Home values may rise

By Vicki Hyatt | Feb 07, 2017
Waynesville —

Some Haywood homeowners could see their property has a higher tax value when the reappraisal notices are mailed out next week, but those who own land in the county are likely see its value plummet.

During a presentation on the county reappraisal process, County Tax Administrator David Francis told the Haywood County commissioners the overall property value in most municipalities — and the county — will decrease, largely because of the significant decrease in land prices.

Countywide, a value loss is expected in both commercial and residential dwellings.

That’s not to say that homes in many neighborhoods across the county won’t increase in value.

“A lot of the sales we’re seeing are remodeled houses, so people who bought over the past several years will see that reflected in the sales price,” Francis said. “But we did not take that remodeled price and apply to other houses in the neighborhood.”

Francis showed slide after slide of various neighborhoods in the county were prices were up in one area, down in another.

Specific data is still not ready to release, and the staff is working long hours to have the notices ready to mail by the Feb. 15 and 16.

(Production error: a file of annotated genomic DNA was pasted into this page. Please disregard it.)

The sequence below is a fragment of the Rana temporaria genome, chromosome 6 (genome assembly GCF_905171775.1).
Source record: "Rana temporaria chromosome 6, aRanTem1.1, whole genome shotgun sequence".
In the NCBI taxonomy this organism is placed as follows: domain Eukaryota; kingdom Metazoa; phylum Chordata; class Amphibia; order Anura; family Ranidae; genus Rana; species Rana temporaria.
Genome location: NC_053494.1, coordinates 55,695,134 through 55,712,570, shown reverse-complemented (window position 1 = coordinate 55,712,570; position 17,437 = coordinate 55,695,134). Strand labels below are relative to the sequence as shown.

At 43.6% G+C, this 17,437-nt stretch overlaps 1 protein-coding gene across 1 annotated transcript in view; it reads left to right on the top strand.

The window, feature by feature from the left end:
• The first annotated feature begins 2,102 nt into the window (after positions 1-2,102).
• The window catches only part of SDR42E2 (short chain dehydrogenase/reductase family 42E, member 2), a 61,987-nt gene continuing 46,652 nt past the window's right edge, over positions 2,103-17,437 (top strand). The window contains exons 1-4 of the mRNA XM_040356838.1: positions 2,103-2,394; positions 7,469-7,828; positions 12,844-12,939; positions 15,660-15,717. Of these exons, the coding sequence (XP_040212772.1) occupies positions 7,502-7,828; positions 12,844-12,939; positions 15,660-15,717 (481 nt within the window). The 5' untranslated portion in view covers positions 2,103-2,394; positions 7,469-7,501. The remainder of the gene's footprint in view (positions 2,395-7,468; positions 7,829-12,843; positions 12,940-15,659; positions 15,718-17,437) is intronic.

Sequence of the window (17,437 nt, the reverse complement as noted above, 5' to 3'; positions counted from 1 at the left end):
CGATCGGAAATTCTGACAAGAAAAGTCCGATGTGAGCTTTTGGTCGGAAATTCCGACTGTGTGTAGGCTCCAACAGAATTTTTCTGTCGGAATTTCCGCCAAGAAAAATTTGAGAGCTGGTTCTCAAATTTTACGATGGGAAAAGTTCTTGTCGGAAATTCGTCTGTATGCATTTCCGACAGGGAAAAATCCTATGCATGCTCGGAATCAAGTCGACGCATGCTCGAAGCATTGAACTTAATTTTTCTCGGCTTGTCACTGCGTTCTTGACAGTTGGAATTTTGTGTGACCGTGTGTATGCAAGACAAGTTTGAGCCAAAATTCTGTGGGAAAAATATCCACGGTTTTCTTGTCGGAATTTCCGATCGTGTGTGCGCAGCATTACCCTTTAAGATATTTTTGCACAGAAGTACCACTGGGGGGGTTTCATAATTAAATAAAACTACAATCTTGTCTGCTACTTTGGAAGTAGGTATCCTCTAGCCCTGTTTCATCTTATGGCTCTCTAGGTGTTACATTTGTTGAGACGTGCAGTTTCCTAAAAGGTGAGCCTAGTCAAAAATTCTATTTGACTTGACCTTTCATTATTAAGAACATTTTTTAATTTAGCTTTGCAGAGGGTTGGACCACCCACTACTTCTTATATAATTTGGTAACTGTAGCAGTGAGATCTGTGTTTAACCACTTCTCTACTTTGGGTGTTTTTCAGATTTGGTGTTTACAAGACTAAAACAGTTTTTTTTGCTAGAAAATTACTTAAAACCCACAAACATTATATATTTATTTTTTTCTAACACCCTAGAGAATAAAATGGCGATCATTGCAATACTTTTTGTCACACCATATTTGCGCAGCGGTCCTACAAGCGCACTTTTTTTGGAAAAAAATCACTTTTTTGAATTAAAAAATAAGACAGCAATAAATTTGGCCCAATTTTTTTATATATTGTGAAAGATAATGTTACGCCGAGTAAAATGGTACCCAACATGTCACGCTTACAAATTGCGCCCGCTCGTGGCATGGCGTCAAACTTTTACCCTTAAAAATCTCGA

Commission Chairman Kirk Kirkpatrick, an attorney who handles home closings, said he’s observed that people are looking at the condition and quality of property as opposed to location and size of the home.

“Buyers don’t  want to fix anything,” he said. “They are investing in property that has been remodeled and improved, newer structures and are willing to pay a premium to not put any blood sweat into it.”

He urged homeowners to study the updated value, and contact the appraiser’s office with any questions.

There are numerous appeal avenues, Kirkpatrick said, inviting individuals to take photos of the inside of their home and bring them along when they come to discuss their revised property value.

The amount of taxes owed on a property is directly related to the value, but until county commissioners and town aldermen examine the budget, look at the total value of the newly appraised property and determine budget needs for the coming year, there is no way of knowing what the tax will be.

In years when property values rise, elected leaders typically drop the rate to generate about the same amount of taxes received the year before. This is called a “revenue neutral” rate which takes into account inflation, as well.

In years when property values drop overall, elected leaders often raise the rate to, again, generate about the same amount of revenue as the prior year.

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